Only a few days younger than William Shatner, Leonard Nimoy was born on March 26, and would also have turned 90 years old this year.
Like Shatner, Nimoy was a versatile actor with a long and impressive list of credits, but will always be best known for his work in Star Trek.
As we mark his birthday, let’s look at three “hands-on” contributions Leonard Nimoy made to Vulcan culture. We’ll also consider the most iconic or “epic” example of each.
These elements are now seen across the franchise’s 55-year history, but Nimoy was the first to do them all—and two of the three were his ideas originally!
Leonard Nimoy Creates a Pain in the Neck
Nimoy’s first contribution to Vulcan lore came early.
When he read the script for “The Enemy Within,” the fifth Star Trek episode produced, Nimoy was disappointed to find it called for Spock to sneak up behind the “evil,” duplicate Kirk in the engine room and hit him over the head with the butt of a phaser. He wrote in I Am Spock (1995), “it seemed more appropriate for the Old West than the twenty-third century” (p. 58).
Seeking a more civilized choice for his character, Nimoy postulated Vulcans could apply “special energy” (p. 58) to the proper pressure points and render an enemy unconscious. Aided by William Shatner and his “talent for fainting on cue” (p. 59), Nimoy sold episode director Leo Penn on the move, and the “Vulcan neck pinch” debuted.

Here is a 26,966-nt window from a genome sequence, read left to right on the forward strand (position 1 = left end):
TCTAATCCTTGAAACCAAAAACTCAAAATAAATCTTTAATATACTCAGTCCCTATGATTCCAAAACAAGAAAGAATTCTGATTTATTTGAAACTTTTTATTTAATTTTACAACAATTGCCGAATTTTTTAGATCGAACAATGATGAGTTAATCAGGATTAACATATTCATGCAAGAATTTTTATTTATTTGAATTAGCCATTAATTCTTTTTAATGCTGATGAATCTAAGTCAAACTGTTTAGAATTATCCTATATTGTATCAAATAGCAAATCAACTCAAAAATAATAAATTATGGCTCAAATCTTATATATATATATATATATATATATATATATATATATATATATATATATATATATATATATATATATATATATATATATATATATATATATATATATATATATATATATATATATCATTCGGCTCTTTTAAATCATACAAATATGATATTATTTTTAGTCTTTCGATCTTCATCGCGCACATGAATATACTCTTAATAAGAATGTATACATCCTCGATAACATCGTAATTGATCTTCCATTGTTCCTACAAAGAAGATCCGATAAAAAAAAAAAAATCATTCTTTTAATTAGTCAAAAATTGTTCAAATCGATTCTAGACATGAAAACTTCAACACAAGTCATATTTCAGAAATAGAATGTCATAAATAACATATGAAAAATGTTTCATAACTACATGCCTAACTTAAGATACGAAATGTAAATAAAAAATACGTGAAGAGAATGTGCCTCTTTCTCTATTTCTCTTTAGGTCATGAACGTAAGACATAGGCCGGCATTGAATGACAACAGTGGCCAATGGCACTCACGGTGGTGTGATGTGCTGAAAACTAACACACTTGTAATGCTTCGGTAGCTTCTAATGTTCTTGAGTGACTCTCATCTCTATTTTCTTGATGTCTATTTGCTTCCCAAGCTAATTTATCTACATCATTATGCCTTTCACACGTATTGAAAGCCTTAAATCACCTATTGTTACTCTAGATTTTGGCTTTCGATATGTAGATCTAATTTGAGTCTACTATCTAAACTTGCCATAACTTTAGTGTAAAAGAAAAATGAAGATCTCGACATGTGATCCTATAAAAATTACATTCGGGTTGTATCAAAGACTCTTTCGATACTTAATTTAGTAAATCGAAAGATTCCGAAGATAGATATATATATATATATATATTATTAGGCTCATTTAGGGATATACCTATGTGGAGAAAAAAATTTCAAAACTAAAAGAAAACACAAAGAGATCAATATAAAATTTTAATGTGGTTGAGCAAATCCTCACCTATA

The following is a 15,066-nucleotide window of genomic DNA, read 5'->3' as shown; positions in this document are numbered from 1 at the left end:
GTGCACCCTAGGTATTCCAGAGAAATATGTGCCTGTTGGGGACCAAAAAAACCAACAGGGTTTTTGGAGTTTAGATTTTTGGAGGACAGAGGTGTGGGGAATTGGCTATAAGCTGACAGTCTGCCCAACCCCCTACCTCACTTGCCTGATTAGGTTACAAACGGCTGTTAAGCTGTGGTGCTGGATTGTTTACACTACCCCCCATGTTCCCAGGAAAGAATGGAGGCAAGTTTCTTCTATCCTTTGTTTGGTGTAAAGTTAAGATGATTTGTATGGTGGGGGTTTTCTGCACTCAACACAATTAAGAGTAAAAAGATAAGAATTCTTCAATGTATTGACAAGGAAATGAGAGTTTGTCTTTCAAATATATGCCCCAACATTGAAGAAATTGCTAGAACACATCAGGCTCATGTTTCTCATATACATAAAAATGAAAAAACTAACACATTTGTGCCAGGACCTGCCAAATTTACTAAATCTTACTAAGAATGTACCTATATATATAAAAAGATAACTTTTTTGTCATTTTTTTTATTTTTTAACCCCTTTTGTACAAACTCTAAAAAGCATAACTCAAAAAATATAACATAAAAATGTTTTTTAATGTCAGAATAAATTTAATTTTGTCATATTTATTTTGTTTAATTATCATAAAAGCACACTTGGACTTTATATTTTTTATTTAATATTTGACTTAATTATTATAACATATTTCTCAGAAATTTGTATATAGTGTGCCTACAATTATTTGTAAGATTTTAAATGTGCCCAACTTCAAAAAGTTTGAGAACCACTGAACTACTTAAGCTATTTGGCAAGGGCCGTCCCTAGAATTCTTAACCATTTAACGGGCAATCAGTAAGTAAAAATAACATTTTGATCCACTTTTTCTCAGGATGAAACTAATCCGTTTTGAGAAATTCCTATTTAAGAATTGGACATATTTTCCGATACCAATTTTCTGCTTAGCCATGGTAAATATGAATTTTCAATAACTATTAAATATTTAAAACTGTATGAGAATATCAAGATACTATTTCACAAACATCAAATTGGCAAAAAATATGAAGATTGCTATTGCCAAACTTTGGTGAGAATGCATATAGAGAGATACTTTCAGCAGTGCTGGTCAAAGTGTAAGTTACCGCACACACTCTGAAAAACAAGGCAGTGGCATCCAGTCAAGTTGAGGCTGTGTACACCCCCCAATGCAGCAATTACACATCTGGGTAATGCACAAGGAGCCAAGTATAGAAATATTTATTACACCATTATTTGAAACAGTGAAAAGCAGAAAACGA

Watch Leonard Nimoy himself tell the tale—and share his thoughts on what violence in entertainment is justified and what isn’t—in this interview on Canadian television from 1969.
According to the Memory Alpha wiki, 27 Vulcan neck pinches appeared on The Original Series, but apparently only once in Star Trek: The Animated Series, in the episode “Bem” (a casualty, perhaps, of Filmation’s limited animation style).
Over the course of the franchise, Vulcan characters other than Spock have employed it—and non-Vulcans have, too, including Michael Burnham in the pilot episode of Star Trek: Discovery.
As for the most epic nerve pinch?
It’s hard to beat that first one. It must have been especially striking in 1966, when no one, either Kirk’s doppelganger or the audience, saw it coming! The phaser scream at the exact moment only heightens the moment’s drama.
But for many viewers, Star Trek fans or not, the most memorable Vulcan neck pinch must be the one Spock delivers to the rude punk rocker on a 20th-century San Francisco bus in Star Trek IV: The Voyage Home.
Incidentally, the finger-flipper who receives Spock’s fingers in return was played by Kirk Thatcher, who wrote and sang “I Hate You” for the film’s soundtrack.